Medication Management

There are lots of reasons why people neglect to take their drugs properly. The most common reason is that they just forget, which seems innocent enough. The average senior takes about seven different medications (both prescribed and over-the-counter) every day, so it's little wonder that it can be difficult to remember and keep track of them.

Numerous devices and strategies have been developed to help seniors keep track of their medications. You can find some of the relatively inexpensive "reminding gadgets" at your local drugstore, devices that help you organize your pills and/or remind you when to take them with visual and sounding alarms. You can also find very sophisticated reminding/dispensing systems that can cost hundreds of dollars, as well as services that will telephone you to remind you. Even the drug companies themselves are getting into the act, as some have set up free programs in which company representatives, usually a nurse, will contact patients who are taking their proprietary brands of medications and encourage them to finish and refill their prescriptions.

It always helps to have a caregiver present who can ensure that someone is taking his prescriptions on time and on dose, but that's not always possible. Some retirement communities and most assisted living communities provide senior living with medications management as a service to their residents, which may be a good option for those who don't have family members nearby to check on them for their medications (among other things). But even the best care and the most vigilant monitoring will be undermined if the patient himself is not willing to take the medications.

You might find it strange or foolish that someone would intentionally disregard the importance of taking medications, and yet it's a common problem. For example, people may think that they feel better and discontinue treatment prematurely. Or perhaps the medicine doesn't seem to have an immediate effect so they decide it's not working and stop. Or perhaps it seems to work very well so they decide to take more of it per dose, or the prescribed dose more often. Or they stop because there may be bothersome side effects that they don't like, or because they just don't really believe that they actually need the medications. Or they may find the costs too burdensome and try to "save" the medication by taking it less often. Do any of the above examples describe your situation or that of your loved one?

The reasons for "noncompliance" (as it's known in the medical world) can be as varied and individual as each patient, but when people willfully change their dosages or discontinue their medications, it's usually not because they're uncooperative or "just stubborn." Instead, it's usually because they don't fully understand how the medications work and what the health consequences are when you don't follow the regimen correctly or discontinue it altogether.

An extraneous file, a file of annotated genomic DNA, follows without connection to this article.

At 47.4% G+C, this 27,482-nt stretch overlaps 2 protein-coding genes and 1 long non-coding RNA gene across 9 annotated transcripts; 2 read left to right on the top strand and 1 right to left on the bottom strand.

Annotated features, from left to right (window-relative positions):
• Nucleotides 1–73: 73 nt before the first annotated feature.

Patient education is not as simple as it sounds, because the responsibility lies as much with the patient as with the healthcare professional. People need to become more actively involved with their own healthcare, but that doesn't mean deciding things on their own based on erroneous beliefs or limited information. What will make a difference is proper communication of all your questions and concerns when a doctor prescribes something for you. Don't just wait for the doctor to tell you how and when to take it, because they won't always tell you everything you need to know. Here's a short list of basic questions to always ask:

What is this medication called?
How does it work?
What are the possible side effects?
Exactly how many times do I take this every day and at what intervals?
Are there any dangerous interactions with other drugs or with certain foods?
How long do I have to take this?
How do I store it?
How much does it cost (with or without insurance)?

People are often reluctant to demand a detailed explanation of their medication regimen for various reasons. They may be afraid of appearing pushy, or of questioning the doctor's authority. Or they may be afraid of appearing uneducated or unsophisticated. Or they may still be mentally processing the diagnosis (which they may have just received a few minutes before) and are filled with anxiety. All of these are understandable and reasonable fears, but it may help to either call the doctor (or the nurse who works with the doctor) afterward so that your questions can be answered.

The importance of taking medications properly cannot be overemphasized, because the consequences of not following a prescribed medication regimen are especially serious for seniors, but it's not just about possibly losing one's life because of drug complications or mistakes. With each hospitalization and emergency room visit that may happen as a result of the resulting declining health, the risk of being prematurely forced into a nursing home increases. And that can cause the loss of something every senior would like to keep for as long as possible-one's independence.